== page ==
Once upon a time, not very long ago, when I worked in a historic house museum, I was asked to present at a conference in Worcester. I chose to talk about these fragments, and I still like to think about them. The delicate fabric was saved as a pair of sleeves, a bodice with a tiny peplum, a skirt.
The pieces appear to have been part of a pieced-back closed-front gown with a matching petticoat circa 1785. I think someone decided (quite rightly) that the style was too passé for 1795, and altered the gown significantly.
Not only is there evidence of new sleeves being fitted into the gown’s armscyes, we have the sleeves-that-used-to-be. And my dear! No one is wearing sleeves like that this season!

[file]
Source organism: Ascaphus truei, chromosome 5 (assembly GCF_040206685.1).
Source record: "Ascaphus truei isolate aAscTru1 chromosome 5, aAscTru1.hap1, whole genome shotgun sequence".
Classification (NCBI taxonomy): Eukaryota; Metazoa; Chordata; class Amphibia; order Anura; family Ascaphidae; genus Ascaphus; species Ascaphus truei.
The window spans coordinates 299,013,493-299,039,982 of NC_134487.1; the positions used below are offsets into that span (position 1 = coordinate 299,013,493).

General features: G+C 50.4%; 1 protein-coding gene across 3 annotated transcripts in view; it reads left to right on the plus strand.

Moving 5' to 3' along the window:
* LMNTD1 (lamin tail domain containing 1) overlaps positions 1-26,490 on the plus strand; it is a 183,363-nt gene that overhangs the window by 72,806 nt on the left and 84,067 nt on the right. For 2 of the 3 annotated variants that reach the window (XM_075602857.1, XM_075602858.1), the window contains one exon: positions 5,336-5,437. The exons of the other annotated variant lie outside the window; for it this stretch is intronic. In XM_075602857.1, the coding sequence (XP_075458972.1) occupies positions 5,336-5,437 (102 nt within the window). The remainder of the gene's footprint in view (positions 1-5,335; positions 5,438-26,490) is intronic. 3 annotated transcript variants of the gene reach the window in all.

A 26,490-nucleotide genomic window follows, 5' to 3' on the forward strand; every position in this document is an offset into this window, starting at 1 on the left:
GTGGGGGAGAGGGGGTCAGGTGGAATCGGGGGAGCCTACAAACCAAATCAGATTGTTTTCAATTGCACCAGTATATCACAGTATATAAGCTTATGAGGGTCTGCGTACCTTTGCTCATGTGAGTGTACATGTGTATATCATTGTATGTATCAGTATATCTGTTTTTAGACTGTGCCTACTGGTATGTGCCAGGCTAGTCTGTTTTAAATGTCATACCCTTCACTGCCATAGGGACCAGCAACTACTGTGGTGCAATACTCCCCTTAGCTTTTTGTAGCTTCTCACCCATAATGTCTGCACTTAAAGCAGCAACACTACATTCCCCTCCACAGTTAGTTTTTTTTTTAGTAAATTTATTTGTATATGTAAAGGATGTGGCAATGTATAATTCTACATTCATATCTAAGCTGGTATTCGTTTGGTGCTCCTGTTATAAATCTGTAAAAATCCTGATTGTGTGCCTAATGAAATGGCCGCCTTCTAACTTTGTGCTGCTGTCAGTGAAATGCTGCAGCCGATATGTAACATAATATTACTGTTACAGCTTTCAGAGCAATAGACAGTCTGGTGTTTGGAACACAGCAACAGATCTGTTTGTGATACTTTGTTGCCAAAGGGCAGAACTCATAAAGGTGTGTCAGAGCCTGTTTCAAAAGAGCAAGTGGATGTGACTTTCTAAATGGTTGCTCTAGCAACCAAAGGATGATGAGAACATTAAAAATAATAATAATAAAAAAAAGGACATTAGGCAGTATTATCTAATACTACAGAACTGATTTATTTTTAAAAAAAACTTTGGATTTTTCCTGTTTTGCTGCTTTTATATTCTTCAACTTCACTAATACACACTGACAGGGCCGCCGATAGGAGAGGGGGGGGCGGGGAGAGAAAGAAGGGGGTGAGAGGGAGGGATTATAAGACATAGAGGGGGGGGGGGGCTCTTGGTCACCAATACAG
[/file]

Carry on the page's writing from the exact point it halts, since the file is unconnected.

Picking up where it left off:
I find these garments in limbo really fascinating. Was that bodice finished and worn with a matching petticoat? (Yes, there’s a panel of that left, too; what a lovely hem!)
Who wore the gown? Was it Sally Brown, born in 1773? And did she alter it, or did her sister’s mantua maker, Nancy Smith? We can only guess at this point, as so many documents remain in private hands. The alterations are not as finely done as the original gown, so I think there are two hands at work here– whose were those hands? There’s always more to think about and learn.
In case you’re wondering, thanks to the Met, we can see what the gown probably looked like in its first incarnation, and then what the alterations were meant to achieve. (Link to the gown on the left; link to the gown on the right.)